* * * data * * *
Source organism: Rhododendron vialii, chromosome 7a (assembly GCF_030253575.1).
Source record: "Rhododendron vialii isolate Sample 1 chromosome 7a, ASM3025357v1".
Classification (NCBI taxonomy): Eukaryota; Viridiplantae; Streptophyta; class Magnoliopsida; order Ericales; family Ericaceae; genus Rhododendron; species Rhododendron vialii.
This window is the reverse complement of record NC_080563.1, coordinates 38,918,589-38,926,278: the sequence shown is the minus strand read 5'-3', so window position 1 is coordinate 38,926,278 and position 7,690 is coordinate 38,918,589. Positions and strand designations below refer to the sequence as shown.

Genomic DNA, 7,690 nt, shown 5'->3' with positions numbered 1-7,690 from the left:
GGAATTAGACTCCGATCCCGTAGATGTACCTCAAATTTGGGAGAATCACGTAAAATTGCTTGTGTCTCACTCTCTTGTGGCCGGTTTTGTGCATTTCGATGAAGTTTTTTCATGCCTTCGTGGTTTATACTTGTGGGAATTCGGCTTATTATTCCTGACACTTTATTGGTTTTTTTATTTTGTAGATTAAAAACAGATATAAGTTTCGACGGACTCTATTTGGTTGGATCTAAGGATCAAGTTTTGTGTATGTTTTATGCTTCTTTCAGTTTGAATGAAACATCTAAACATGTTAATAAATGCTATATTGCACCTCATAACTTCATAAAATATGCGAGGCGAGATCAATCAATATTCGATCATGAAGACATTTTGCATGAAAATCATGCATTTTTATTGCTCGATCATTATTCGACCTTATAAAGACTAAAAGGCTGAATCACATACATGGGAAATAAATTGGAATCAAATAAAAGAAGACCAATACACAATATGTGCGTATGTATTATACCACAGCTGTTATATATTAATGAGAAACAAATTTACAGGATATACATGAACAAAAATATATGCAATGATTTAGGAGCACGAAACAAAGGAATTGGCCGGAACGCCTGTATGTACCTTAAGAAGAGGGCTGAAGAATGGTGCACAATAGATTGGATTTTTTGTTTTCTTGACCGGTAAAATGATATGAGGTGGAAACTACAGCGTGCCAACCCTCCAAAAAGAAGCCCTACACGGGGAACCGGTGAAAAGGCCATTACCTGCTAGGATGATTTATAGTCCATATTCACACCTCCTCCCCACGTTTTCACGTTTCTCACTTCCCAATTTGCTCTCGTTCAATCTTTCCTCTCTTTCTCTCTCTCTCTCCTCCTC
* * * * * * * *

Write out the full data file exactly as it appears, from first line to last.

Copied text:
Source organism: Rhododendron vialii, chromosome 7a (assembly GCF_030253575.1).
Source record: "Rhododendron vialii isolate Sample 1 chromosome 7a, ASM3025357v1".
Classification (NCBI taxonomy): Eukaryota; Viridiplantae; Streptophyta; class Magnoliopsida; order Ericales; family Ericaceae; genus Rhododendron; species Rhododendron vialii.
This window is the reverse complement of record NC_080563.1, coordinates 38,918,589-38,926,278: the sequence shown is the minus strand read 5'-3', so window position 1 is coordinate 38,926,278 and position 7,690 is coordinate 38,918,589. Positions and strand designations below refer to the sequence as shown.

Genomic DNA, 7,690 nt, shown 5'->3' with positions numbered 1-7,690 from the left:
GGAATTAGACTCCGATCCCGTAGATGTACCTCAAATTTGGGAGAATCACGTAAAATTGCTTGTGTCTCACTCTCTTGTGGCCGGTTTTGTGCATTTCGATGAAGTTTTTTCATGCCTTCGTGGTTTATACTTGTGGGAATTCGGCTTATTATTCCTGACACTTTATTGGTTTTTTTATTTTGTAGATTAAAAACAGATATAAGTTTCGACGGACTCTATTTGGTTGGATCTAAGGATCAAGTTTTGTGTATGTTTTATGCTTCTTTCAGTTTGAATGAAACATCTAAACATGTTAATAAATGCTATATTGCACCTCATAACTTCATAAAATATGCGAGGCGAGATCAATCAATATTCGATCATGAAGACATTTTGCATGAAAATCATGCATTTTTATTGCTCGATCATTATTCGACCTTATAAAGACTAAAAGGCTGAATCACATACATGGGAAATAAATTGGAATCAAATAAAAGAAGACCAATACACAATATGTGCGTATGTATTATACCACAGCTGTTATATATTAATGAGAAACAAATTTACAGGATATACATGAACAAAAATATATGCAATGATTTAGGAGCACGAAACAAAGGAATTGGCCGGAACGCCTGTATGTACCTTAAGAAGAGGGCTGAAGAATGGTGCACAATAGATTGGATTTTTTGTTTTCTTGACCGGTAAAATGATATGAGGTGGAAACTACAGCGTGCCAACCCTCCAAAAAGAAGCCCTACACGGGGAACCGGTGAAAAGGCCATTACCTGCTAGGATGATTTATAGTCCATATTCACACCTCCTCCCCACGTTTTCACGTTTCTCACTTCCCAATTTGCTCTCGTTCAATCTTTCCTCTCTTTCTCTCTCTCTCTCCTCCTC